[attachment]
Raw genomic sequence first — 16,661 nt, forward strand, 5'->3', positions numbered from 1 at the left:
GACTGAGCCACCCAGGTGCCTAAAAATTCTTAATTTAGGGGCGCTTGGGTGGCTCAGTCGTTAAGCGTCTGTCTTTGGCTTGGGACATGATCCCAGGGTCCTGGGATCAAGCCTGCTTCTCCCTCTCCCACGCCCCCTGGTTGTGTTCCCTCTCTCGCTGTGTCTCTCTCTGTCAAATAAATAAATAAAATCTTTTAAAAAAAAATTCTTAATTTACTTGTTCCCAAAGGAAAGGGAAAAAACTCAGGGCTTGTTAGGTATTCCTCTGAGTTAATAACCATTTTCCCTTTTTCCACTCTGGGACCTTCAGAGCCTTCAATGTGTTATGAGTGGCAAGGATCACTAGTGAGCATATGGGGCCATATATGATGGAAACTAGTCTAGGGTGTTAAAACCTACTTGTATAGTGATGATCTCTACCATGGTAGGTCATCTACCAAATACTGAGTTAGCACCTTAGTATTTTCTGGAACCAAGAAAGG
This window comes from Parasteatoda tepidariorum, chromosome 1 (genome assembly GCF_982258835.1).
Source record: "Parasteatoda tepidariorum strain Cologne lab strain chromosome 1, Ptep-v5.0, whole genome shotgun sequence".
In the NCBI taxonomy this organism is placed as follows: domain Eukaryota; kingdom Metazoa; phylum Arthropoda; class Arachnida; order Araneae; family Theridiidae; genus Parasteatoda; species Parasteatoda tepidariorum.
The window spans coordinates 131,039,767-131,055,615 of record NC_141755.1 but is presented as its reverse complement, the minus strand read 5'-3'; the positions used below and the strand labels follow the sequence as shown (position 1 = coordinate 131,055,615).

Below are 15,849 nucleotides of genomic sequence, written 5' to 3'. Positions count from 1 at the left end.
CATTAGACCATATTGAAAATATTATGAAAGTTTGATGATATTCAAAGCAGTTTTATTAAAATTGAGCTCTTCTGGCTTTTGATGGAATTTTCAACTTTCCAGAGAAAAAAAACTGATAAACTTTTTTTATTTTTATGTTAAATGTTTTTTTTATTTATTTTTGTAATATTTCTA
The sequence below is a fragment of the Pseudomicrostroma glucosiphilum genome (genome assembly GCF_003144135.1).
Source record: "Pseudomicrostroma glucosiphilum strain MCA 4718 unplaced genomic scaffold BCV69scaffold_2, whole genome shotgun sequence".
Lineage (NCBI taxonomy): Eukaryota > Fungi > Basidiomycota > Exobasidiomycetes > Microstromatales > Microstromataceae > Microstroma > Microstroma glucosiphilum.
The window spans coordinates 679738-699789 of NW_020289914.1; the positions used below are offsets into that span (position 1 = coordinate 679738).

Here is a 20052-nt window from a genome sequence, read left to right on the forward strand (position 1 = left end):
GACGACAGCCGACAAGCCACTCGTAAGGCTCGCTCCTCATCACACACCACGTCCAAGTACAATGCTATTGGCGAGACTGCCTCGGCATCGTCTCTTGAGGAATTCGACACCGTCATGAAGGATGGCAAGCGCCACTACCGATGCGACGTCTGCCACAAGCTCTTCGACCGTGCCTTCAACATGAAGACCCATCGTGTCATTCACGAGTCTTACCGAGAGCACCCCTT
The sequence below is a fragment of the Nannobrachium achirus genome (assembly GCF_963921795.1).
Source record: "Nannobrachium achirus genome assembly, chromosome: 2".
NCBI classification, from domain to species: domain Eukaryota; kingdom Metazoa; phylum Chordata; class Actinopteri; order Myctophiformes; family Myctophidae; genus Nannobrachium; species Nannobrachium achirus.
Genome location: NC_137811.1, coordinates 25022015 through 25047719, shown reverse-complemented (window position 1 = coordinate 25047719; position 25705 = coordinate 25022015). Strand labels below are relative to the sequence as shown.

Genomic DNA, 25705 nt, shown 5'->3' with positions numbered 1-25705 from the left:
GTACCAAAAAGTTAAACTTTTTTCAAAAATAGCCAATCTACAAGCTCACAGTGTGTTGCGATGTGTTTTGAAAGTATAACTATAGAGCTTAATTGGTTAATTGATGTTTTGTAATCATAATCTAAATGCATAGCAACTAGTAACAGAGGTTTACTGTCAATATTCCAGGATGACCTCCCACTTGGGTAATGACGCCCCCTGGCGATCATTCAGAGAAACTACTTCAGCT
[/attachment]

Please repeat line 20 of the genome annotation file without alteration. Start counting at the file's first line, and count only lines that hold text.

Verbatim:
GTACCAAAAAGTTAAACTTTTTTCAAAAATAGCCAATCTACAAGCTCACAGTGTGTTGCGATGTGTTTTGAAAGTATAACTATAGAGCTTAATTGGTTAATTGATGTTTTGTAATCATAATCTAAATGCATAGCAACTAGTAACAGAGGTTTACTGTCAATATTCCAGGATGACCTCCCACTTGGGTAATGACGCCCCCTGGCGATCATTCAGAGAAACTACTTCAGCT